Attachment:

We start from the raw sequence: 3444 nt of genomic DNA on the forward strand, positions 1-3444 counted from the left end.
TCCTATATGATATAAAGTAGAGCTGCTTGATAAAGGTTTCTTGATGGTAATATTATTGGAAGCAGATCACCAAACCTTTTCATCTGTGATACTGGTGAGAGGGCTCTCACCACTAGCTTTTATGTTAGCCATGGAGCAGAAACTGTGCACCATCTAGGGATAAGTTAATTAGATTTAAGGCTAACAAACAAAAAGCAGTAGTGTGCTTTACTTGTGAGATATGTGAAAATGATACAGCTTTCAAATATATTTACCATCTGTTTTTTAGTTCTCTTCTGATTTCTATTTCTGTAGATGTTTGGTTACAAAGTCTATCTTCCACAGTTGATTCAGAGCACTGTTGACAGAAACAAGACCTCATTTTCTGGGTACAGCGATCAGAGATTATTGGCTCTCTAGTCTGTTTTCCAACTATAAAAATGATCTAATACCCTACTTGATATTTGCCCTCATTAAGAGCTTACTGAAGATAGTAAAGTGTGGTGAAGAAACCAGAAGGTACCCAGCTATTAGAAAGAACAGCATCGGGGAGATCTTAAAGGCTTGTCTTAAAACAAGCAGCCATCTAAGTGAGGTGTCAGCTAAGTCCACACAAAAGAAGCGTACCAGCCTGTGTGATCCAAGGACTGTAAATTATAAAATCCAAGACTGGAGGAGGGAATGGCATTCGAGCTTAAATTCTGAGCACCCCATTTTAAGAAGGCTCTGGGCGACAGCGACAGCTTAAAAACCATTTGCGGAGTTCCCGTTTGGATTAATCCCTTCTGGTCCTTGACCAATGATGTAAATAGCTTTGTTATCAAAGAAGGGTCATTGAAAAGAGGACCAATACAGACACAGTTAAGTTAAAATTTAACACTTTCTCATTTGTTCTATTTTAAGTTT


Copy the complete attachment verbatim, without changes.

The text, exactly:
We start from the raw sequence: 3444 nt of genomic DNA on the forward strand, positions 1-3444 counted from the left end.
TCCTATATGATATAAAGTAGAGCTGCTTGATAAAGGTTTCTTGATGGTAATATTATTGGAAGCAGATCACCAAACCTTTTCATCTGTGATACTGGTGAGAGGGCTCTCACCACTAGCTTTTATGTTAGCCATGGAGCAGAAACTGTGCACCATCTAGGGATAAGTTAATTAGATTTAAGGCTAACAAACAAAAAGCAGTAGTGTGCTTTACTTGTGAGATATGTGAAAATGATACAGCTTTCAAATATATTTACCATCTGTTTTTTAGTTCTCTTCTGATTTCTATTTCTGTAGATGTTTGGTTACAAAGTCTATCTTCCACAGTTGATTCAGAGCACTGTTGACAGAAACAAGACCTCATTTTCTGGGTACAGCGATCAGAGATTATTGGCTCTCTAGTCTGTTTTCCAACTATAAAAATGATCTAATACCCTACTTGATATTTGCCCTCATTAAGAGCTTACTGAAGATAGTAAAGTGTGGTGAAGAAACCAGAAGGTACCCAGCTATTAGAAAGAACAGCATCGGGGAGATCTTAAAGGCTTGTCTTAAAACAAGCAGCCATCTAAGTGAGGTGTCAGCTAAGTCCACACAAAAGAAGCGTACCAGCCTGTGTGATCCAAGGACTGTAAATTATAAAATCCAAGACTGGAGGAGGGAATGGCATTCGAGCTTAAATTCTGAGCACCCCATTTTAAGAAGGCTCTGGGCGACAGCGACAGCTTAAAAACCATTTGCGGAGTTCCCGTTTGGATTAATCCCTTCTGGTCCTTGACCAATGATGTAAATAGCTTTGTTATCAAAGAAGGGTCATTGAAAAGAGGACCAATACAGACACAGTTAAGTTAAAATTTAACACTTTCTCATTTGTTCTATTTTAAGTTT